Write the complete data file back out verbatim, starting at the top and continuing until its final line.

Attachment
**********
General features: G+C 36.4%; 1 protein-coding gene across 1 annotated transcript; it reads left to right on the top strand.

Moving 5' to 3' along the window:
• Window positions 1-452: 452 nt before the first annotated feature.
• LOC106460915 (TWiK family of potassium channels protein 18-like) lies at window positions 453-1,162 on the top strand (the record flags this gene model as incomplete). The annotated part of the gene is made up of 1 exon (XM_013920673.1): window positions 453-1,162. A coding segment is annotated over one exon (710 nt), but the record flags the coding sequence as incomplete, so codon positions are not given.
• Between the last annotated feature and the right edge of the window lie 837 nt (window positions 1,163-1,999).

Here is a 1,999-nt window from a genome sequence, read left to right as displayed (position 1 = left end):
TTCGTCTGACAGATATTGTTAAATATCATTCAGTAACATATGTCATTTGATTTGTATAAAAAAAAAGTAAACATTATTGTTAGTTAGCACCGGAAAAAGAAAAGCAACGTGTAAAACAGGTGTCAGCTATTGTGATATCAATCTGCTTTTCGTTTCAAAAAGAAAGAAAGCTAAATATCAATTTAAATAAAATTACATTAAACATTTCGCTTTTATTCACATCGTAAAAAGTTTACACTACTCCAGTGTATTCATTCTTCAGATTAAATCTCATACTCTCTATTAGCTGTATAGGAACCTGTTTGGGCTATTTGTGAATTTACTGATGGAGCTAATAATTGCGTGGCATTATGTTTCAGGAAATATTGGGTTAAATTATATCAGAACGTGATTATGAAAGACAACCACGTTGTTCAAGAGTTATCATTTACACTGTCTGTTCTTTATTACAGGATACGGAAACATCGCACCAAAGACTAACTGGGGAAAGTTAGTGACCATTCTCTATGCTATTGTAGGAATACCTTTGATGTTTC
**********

General features: G+C 36.4%; 1 protein-coding gene across 1 annotated transcript; it reads left to right on the top strand.

Moving 5' to 3' along the window:
• Window positions 1-452: 452 nt before the first annotated feature.
• LOC106460915 (TWiK family of potassium channels protein 18-like) lies at window positions 453-1,162 on the top strand (the record flags this gene model as incomplete). The annotated part of the gene is made up of 1 exon (XM_013920673.1): window positions 453-1,162. A coding segment is annotated over one exon (710 nt), but the record flags the coding sequence as incomplete, so codon positions are not given.
• Between the last annotated feature and the right edge of the window lie 837 nt (window positions 1,163-1,999).

Here is a 1,999-nt window from a genome sequence, read left to right as displayed (position 1 = left end):
TTCGTCTGACAGATATTGTTAAATATCATTCAGTAACATATGTCATTTGATTTGTATAAAAAAAAAGTAAACATTATTGTTAGTTAGCACCGGAAAAAGAAAAGCAACGTGTAAAACAGGTGTCAGCTATTGTGATATCAATCTGCTTTTCGTTTCAAAAAGAAAGAAAGCTAAATATCAATTTAAATAAAATTACATTAAACATTTCGCTTTTATTCACATCGTAAAAAGTTTACACTACTCCAGTGTATTCATTCTTCAGATTAAATCTCATACTCTCTATTAGCTGTATAGGAACCTGTTTGGGCTATTTGTGAATTTACTGATGGAGCTAATAATTGCGTGGCATTATGTTTCAGGAAATATTGGGTTAAATTATATCAGAACGTGATTATGAAAGACAACCACGTTGTTCAAGAGTTATCATTTACACTGTCTGTTCTTTATTACAGGATACGGAAACATCGCACCAAAGACTAACTGGGGAAAGTTAGTGACCATTCTCTATGCTATTGTAGGAATACCTTTGATGTTTC